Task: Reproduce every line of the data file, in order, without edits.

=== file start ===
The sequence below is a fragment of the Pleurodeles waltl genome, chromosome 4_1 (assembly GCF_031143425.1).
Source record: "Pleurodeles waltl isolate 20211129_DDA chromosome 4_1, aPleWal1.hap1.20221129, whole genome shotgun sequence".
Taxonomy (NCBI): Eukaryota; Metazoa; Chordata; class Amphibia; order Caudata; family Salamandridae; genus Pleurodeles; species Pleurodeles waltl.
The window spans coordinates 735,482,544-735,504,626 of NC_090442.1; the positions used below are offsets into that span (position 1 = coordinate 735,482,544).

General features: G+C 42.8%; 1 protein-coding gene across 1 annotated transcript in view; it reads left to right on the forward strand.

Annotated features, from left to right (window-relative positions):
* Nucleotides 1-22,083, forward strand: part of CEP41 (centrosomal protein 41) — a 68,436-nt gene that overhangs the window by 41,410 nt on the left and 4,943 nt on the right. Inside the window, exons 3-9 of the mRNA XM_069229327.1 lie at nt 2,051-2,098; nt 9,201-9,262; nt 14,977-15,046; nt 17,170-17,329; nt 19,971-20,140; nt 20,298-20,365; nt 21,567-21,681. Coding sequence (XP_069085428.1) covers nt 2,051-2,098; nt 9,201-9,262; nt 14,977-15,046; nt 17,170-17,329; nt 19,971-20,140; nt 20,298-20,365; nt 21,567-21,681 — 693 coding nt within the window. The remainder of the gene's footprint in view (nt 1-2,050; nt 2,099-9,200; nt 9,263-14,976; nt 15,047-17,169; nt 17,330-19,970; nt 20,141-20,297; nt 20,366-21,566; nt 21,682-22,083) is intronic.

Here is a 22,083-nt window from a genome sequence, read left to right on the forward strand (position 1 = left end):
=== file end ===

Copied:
The sequence below is a fragment of the Pleurodeles waltl genome, chromosome 4_1 (assembly GCF_031143425.1).
Source record: "Pleurodeles waltl isolate 20211129_DDA chromosome 4_1, aPleWal1.hap1.20221129, whole genome shotgun sequence".
Taxonomy (NCBI): Eukaryota; Metazoa; Chordata; class Amphibia; order Caudata; family Salamandridae; genus Pleurodeles; species Pleurodeles waltl.
The window spans coordinates 735,482,544-735,504,626 of NC_090442.1; the positions used below are offsets into that span (position 1 = coordinate 735,482,544).

General features: G+C 42.8%; 1 protein-coding gene across 1 annotated transcript in view; it reads left to right on the forward strand.

Annotated features, from left to right (window-relative positions):
* Nucleotides 1-22,083, forward strand: part of CEP41 (centrosomal protein 41) — a 68,436-nt gene that overhangs the window by 41,410 nt on the left and 4,943 nt on the right. Inside the window, exons 3-9 of the mRNA XM_069229327.1 lie at nt 2,051-2,098; nt 9,201-9,262; nt 14,977-15,046; nt 17,170-17,329; nt 19,971-20,140; nt 20,298-20,365; nt 21,567-21,681. Coding sequence (XP_069085428.1) covers nt 2,051-2,098; nt 9,201-9,262; nt 14,977-15,046; nt 17,170-17,329; nt 19,971-20,140; nt 20,298-20,365; nt 21,567-21,681 — 693 coding nt within the window. The remainder of the gene's footprint in view (nt 1-2,050; nt 2,099-9,200; nt 9,263-14,976; nt 15,047-17,169; nt 17,330-19,970; nt 20,141-20,297; nt 20,366-21,566; nt 21,682-22,083) is intronic.

Here is a 22,083-nt window from a genome sequence, read left to right on the forward strand (position 1 = left end):